Wednesday, January 14, 2015

Building a Custom Fiberglass Propane Locker, Part 1

As we continue outfitting Phoenix, one of the many questions that we've been pondering is where we're going to put the propane tanks? In Bruce Bingham's original Andromeda design, there was plenty of space between the main cabin and the main mast to allow room for a deck box to store the propane. However, one of Phoenix's previous owners extended both the main and aft cabin tops, so there's no room for a deck box on the foredeck.

As a stop-gap solution, we've used 1 lb propane tanks and Bill attached a 20 lb tank to the stern rail with a L-bracket that he made. While effective in the short run, we wanted something that was more secure and would permanently house two 20 lb propane tanks, and that vents overboard off Phoenix's stern.

Our temporary propane tank holder -- a L bracket attached to the stern rail and holding the tank in place with stainless hose clamps

We began researching different above deck propane locker options, and weren't really happy with sizes we found commercially available. Trident makes a really nice propane locker, if you're willing to spend $1,000+ for a box. That seemed a bit crazy to us, especially since the dimensions of their propane locker are too large to fit under Phoenix's stern rail.

Nothing we found really fit our needs, so we started to design our own propane locker. We began by purchasing a 12-inch cement form from the local Home Depot. There was a surprising amount of size variability between the "12-inch" tubes at our Home Depot, so we had to sort through the stack in order to find one that was truly 12 inches in diameter.

Bill cut down the cement form to make two tubes of equal height and then used some spare cardboard to make a bottom and to fill in the gap between the two tubes. He used packing tape to hold everything together and then systematically covered the cardboard exterior with more packing tape. Viola, his  "Frankenform" was complete!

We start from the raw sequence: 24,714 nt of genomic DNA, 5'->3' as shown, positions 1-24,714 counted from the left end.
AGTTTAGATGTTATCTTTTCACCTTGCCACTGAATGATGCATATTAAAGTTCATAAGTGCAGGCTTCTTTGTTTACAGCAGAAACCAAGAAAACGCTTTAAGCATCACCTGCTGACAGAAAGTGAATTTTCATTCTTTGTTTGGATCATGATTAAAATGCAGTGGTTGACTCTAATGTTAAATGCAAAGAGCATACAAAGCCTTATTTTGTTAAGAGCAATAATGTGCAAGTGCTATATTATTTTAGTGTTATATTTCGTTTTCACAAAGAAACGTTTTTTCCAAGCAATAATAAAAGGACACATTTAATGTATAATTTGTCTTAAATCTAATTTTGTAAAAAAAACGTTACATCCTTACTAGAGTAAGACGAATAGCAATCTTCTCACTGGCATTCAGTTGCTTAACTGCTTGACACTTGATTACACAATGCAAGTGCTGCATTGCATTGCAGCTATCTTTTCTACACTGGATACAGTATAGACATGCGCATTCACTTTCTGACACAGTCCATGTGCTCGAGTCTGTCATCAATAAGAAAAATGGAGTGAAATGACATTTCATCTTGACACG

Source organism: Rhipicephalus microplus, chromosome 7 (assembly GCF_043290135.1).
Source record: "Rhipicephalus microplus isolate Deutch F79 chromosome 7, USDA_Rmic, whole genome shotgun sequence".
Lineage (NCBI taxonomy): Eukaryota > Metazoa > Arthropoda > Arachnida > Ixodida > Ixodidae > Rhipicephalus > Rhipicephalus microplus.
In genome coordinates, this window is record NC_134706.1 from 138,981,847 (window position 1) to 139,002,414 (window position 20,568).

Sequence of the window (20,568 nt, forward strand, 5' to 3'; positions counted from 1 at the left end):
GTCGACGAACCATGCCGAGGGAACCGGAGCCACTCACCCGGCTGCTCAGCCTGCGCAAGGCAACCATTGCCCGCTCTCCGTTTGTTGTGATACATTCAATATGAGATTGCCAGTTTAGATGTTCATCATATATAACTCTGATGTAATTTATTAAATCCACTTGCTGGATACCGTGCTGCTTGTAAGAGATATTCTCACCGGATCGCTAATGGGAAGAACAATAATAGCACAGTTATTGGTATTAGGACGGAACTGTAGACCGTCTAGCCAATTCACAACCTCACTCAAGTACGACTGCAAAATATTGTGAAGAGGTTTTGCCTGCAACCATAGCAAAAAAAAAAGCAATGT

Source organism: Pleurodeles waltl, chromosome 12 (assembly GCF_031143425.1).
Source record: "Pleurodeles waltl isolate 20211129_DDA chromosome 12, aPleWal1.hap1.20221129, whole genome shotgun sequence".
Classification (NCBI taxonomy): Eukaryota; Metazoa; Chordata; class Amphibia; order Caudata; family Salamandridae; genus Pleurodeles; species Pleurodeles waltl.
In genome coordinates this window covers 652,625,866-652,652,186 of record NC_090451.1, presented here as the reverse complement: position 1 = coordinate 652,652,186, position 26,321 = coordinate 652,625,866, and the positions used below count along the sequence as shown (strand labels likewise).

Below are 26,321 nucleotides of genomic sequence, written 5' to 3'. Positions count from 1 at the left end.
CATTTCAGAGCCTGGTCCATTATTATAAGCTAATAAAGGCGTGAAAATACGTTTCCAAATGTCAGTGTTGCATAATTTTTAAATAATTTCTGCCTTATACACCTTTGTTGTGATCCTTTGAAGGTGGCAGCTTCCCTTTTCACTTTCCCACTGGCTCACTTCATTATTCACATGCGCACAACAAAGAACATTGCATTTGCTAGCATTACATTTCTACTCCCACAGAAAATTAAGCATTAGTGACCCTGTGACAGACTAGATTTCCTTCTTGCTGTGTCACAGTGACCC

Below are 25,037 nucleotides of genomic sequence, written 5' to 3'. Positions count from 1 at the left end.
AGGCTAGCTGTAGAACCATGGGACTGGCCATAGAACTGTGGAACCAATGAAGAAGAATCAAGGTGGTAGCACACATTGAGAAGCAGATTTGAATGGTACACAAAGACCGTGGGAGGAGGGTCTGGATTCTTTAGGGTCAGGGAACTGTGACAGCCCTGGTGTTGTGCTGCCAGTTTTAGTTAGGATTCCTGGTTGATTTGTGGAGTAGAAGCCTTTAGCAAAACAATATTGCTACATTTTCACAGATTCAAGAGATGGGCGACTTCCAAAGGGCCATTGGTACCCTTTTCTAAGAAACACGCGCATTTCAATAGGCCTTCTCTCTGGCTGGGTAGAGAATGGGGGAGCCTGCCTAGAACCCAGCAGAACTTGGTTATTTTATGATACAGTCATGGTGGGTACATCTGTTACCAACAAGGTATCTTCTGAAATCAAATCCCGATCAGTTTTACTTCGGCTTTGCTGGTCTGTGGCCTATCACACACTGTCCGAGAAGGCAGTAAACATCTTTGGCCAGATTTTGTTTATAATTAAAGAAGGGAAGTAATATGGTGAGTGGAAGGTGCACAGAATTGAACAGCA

Making our propane locker form out of cement forms

Bottom view of the propane locker form

Top view of our propane locker form. Each 12" tube is large enough for a 20 lb propane tank

We painted PVA mold release on the form, and then applied one layer of 10 oz Hexel fiberglass cloth, 2 layers of chop mat and a final layer of 10 oz. fiberglass cloth to the form with fiberglass resin to get the desired thickness. Once the resin was fully cured, we removed the cardboard form from our fiberglass shell and checked for fit. We purposefully made the locker taller than we needed, and Bill used a hacksaw to cut the fiberglass base to the desired height and to get a clean edge.

Several layers of fiberglass and resin on the propane locker base

Cardboard form removed from our propane locker base

Cardboard form removed from our propane locker base

Perfect fit for two 20 lb propane tanks!
Cutting the propane locker base to size and making a clean edge
We followed a similar process for the locker's lid and made it slightly larger than the base. However, we incorporated some exterior grade plywood (5/32") to help add some weight and stiffness to the lid.

Fiberglass and resin on the propane locker lid before removing it from its form
Once the lid was done, it was time for dewaxing, fairing and preparing to paint the propane locker.

Propane locker base fair and ready for primer

Propane locker lid with primer

Propane locker base with primer

Nice high gloss with the finish paint
Our new custom fiberglass propane locker

With the propane locker painted it's time to move on to installing the propane system and making it ABYC compliant. As you can see from the diagram, there's more to having a safe propane system than building a fiberglass shell, so in part 2 we'll talk about the gaskets, securing the lid to the base, venting, and the rest of the propane system. Stay tuned...


  1. Looks sharp, even better than I thought it would when you described it to us earlier. Great job

  2. Looks awesome, nice job. Fire up the barbie!

    1. Thanks! Can't wait to fire up the grill and the stove/oven down below. Once we thaw out here we'll be back to work on the install!